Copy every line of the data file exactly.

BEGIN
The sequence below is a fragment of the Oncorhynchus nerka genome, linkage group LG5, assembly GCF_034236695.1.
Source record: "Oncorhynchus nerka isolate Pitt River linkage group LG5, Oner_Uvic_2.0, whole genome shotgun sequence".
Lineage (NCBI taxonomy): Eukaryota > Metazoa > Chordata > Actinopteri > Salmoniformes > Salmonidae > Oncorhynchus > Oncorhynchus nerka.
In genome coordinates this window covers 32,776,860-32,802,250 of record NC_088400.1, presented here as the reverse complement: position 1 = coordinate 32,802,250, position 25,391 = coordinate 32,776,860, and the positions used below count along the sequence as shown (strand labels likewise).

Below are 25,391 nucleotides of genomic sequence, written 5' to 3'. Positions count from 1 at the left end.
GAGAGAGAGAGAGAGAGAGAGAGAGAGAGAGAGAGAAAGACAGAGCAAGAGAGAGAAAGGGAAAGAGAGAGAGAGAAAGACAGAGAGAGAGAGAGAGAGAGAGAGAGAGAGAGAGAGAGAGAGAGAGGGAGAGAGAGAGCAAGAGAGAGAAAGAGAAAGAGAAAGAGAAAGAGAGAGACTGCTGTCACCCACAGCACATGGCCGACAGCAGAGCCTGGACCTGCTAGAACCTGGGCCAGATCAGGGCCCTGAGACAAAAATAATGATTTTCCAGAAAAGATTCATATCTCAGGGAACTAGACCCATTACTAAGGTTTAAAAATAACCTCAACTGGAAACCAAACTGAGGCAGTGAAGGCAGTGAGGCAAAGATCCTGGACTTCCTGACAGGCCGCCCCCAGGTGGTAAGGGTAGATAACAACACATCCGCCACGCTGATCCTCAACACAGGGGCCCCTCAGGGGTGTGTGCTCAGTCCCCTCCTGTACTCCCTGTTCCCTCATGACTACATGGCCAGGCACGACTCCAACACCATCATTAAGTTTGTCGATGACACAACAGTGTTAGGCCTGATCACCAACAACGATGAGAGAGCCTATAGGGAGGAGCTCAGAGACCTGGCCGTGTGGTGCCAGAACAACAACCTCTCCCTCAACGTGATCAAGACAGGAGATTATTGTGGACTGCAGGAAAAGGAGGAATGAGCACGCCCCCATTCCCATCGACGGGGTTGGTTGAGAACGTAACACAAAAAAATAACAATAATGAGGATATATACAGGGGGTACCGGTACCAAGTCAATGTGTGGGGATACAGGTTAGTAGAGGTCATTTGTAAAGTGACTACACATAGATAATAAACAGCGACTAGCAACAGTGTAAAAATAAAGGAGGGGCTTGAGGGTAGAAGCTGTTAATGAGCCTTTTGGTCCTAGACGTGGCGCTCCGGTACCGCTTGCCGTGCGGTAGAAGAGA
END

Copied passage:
The sequence below is a fragment of the Oncorhynchus nerka genome, linkage group LG5, assembly GCF_034236695.1.
Source record: "Oncorhynchus nerka isolate Pitt River linkage group LG5, Oner_Uvic_2.0, whole genome shotgun sequence".
Lineage (NCBI taxonomy): Eukaryota > Metazoa > Chordata > Actinopteri > Salmoniformes > Salmonidae > Oncorhynchus > Oncorhynchus nerka.
In genome coordinates this window covers 32,776,860-32,802,250 of record NC_088400.1, presented here as the reverse complement: position 1 = coordinate 32,802,250, position 25,391 = coordinate 32,776,860, and the positions used below count along the sequence as shown (strand labels likewise).

Below are 25,391 nucleotides of genomic sequence, written 5' to 3'. Positions count from 1 at the left end.
GAGAGAGAGAGAGAGAGAGAGAGAGAGAGAGAGAGAAAGACAGAGCAAGAGAGAGAAAGGGAAAGAGAGAGAGAGAAAGACAGAGAGAGAGAGAGAGAGAGAGAGAGAGAGAGAGAGAGAGAGAGAGGGAGAGAGAGAGCAAGAGAGAGAAAGAGAAAGAGAAAGAGAAAGAGAGAGACTGCTGTCACCCACAGCACATGGCCGACAGCAGAGCCTGGACCTGCTAGAACCTGGGCCAGATCAGGGCCCTGAGACAAAAATAATGATTTTCCAGAAAAGATTCATATCTCAGGGAACTAGACCCATTACTAAGGTTTAAAAATAACCTCAACTGGAAACCAAACTGAGGCAGTGAAGGCAGTGAGGCAAAGATCCTGGACTTCCTGACAGGCCGCCCCCAGGTGGTAAGGGTAGATAACAACACATCCGCCACGCTGATCCTCAACACAGGGGCCCCTCAGGGGTGTGTGCTCAGTCCCCTCCTGTACTCCCTGTTCCCTCATGACTACATGGCCAGGCACGACTCCAACACCATCATTAAGTTTGTCGATGACACAACAGTGTTAGGCCTGATCACCAACAACGATGAGAGAGCCTATAGGGAGGAGCTCAGAGACCTGGCCGTGTGGTGCCAGAACAACAACCTCTCCCTCAACGTGATCAAGACAGGAGATTATTGTGGACTGCAGGAAAAGGAGGAATGAGCACGCCCCCATTCCCATCGACGGGGTTGGTTGAGAACGTAACACAAAAAAATAACAATAATGAGGATATATACAGGGGGTACCGGTACCAAGTCAATGTGTGGGGATACAGGTTAGTAGAGGTCATTTGTAAAGTGACTACACATAGATAATAAACAGCGACTAGCAACAGTGTAAAAATAAAGGAGGGGCTTGAGGGTAGAAGCTGTTAATGAGCCTTTTGGTCCTAGACGTGGCGCTCCGGTACCGCTTGCCGTGCGGTAGAAGAGA